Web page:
Would China Really Just Shrug at U.S.-Sponsored Taiwan Independence?
Yesterday I participated in an event sponsored by the Center for National Policy about “Arming Taiwan.” (Taipei Times writeup here.) Also participating were Joe Bosco, who worked as a China desk officer in the Pentagon of Bush the Younger, and Rupert Hammond-Chambers of the US-Taiwan Business Council.
My remarks were focused fairly narrowly on the shifting cross-strait military balance and Taiwan’s role in Taiwan’s defense, but in conclusion I urged two broad changes, one for Washington and another for Taipei.
For Washington, I argued that those who believe—as I do—that East Asia is likely to be the most important economic, political and military region of the world in coming decades need to make that argument in the face of a Beltway that is monomaniacally focused on nation-building in the Islamic world and fiddling around in the Middle East more generally.
For Taipei, I argued that what is needed is a “wholesale change in national attitude on the island about the threat posed by the PRC and the policies that should be embraced in order to influence the outcome.” As the Times noted in its writeup, however, I suggested, based on the economic theory of alliances, that this change in Taiwan was unlikely to happen as long as Washington maintains the status quo in terms of its policy.
I didn’t want to get too far outside my lane at the event, but now that there’s a writeup in the public record, I wanted to comment on one suggestion that Joe Bosco made in his remarks: that the United States should make a formal commitment to defend Taiwan.
Bosco argued that Washington should do so and could simply wave off the PRC, informing them that “prudent choice for China” would be to “learn to get along with its neighbors and respect the international norm.” (It was not clear from his remarks whether there would be any limit to that commitment or whether Bosco would use the U.S. military to defend Taiwan even if conflict was precipitated by, say, a formal declaration of independence in Taipei.)
I think this is extraordinarily risky. Bosco was right to point out that there are downsides to our policy of “strategic ambiguity” on Taiwan. For my part, I believe that what exists at the present is close to the opposite of how you would want ambiguity to work. In the context of Taiwan, ambiguity would be effective if the PRC believed it was likely that Washington would come to Taipei’s defense and Taipei feared we would not do so. Such perceptions should induce caution on both sides and allow the status quo to persist. In my view, based on Taiwan’s military posture and Beijing’s behavior, something close to the opposite is coming to exist: Beijing increasingly doubts America’s willingness to fight over Taiwan and Taipei appears to firmly believe that we would do so.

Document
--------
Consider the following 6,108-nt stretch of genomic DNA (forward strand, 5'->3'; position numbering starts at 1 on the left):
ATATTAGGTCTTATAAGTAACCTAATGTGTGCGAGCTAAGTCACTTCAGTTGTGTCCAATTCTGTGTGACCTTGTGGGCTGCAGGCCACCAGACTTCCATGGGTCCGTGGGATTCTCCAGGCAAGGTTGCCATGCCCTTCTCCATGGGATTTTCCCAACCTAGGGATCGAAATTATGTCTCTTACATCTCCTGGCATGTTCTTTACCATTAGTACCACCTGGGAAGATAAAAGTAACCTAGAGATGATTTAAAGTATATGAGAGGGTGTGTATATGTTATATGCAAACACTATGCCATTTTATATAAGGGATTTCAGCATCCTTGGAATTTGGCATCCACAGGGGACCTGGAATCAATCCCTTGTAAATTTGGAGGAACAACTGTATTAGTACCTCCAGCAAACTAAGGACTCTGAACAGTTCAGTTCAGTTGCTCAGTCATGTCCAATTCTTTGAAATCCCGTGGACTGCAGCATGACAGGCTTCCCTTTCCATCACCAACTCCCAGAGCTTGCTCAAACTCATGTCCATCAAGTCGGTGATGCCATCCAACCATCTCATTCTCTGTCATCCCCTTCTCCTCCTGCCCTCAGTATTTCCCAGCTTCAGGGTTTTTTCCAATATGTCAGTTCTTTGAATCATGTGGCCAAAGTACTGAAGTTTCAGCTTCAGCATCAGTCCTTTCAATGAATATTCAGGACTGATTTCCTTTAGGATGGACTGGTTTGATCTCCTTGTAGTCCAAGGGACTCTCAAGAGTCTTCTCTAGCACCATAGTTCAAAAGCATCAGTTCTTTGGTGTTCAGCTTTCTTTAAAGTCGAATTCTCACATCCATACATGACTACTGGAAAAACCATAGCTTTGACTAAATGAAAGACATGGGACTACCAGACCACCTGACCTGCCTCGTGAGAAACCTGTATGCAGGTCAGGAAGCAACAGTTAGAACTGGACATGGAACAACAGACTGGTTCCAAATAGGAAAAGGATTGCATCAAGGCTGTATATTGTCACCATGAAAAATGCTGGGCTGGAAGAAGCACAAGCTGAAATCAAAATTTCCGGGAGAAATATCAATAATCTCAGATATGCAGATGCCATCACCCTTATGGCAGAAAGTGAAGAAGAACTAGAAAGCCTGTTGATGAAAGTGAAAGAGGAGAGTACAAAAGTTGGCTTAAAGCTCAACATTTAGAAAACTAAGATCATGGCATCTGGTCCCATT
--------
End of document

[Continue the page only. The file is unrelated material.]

This is a recipe for trouble. But the solution to the problems of ambiguity is not necessarily to make much more certain the prospect of conflict. Bosco rejected the idea that a formal commitment to defend Taiwan would make war likely. He seemed to believe that the PRC would have no choice but to shrug its shoulders and perhaps send a diplomatic demarche or two in response.
Bosco’s thinking on the subject seems to me fairly representative of people working on China at the Pentagon. It is one thing to believe that the United States and China may be headed for trouble. It is another thing entirely to propose policy steps that would threaten to plunge the two countries headlong into near-term conflict, without even acknowledging that that is the likely consequence of the policy being proposed.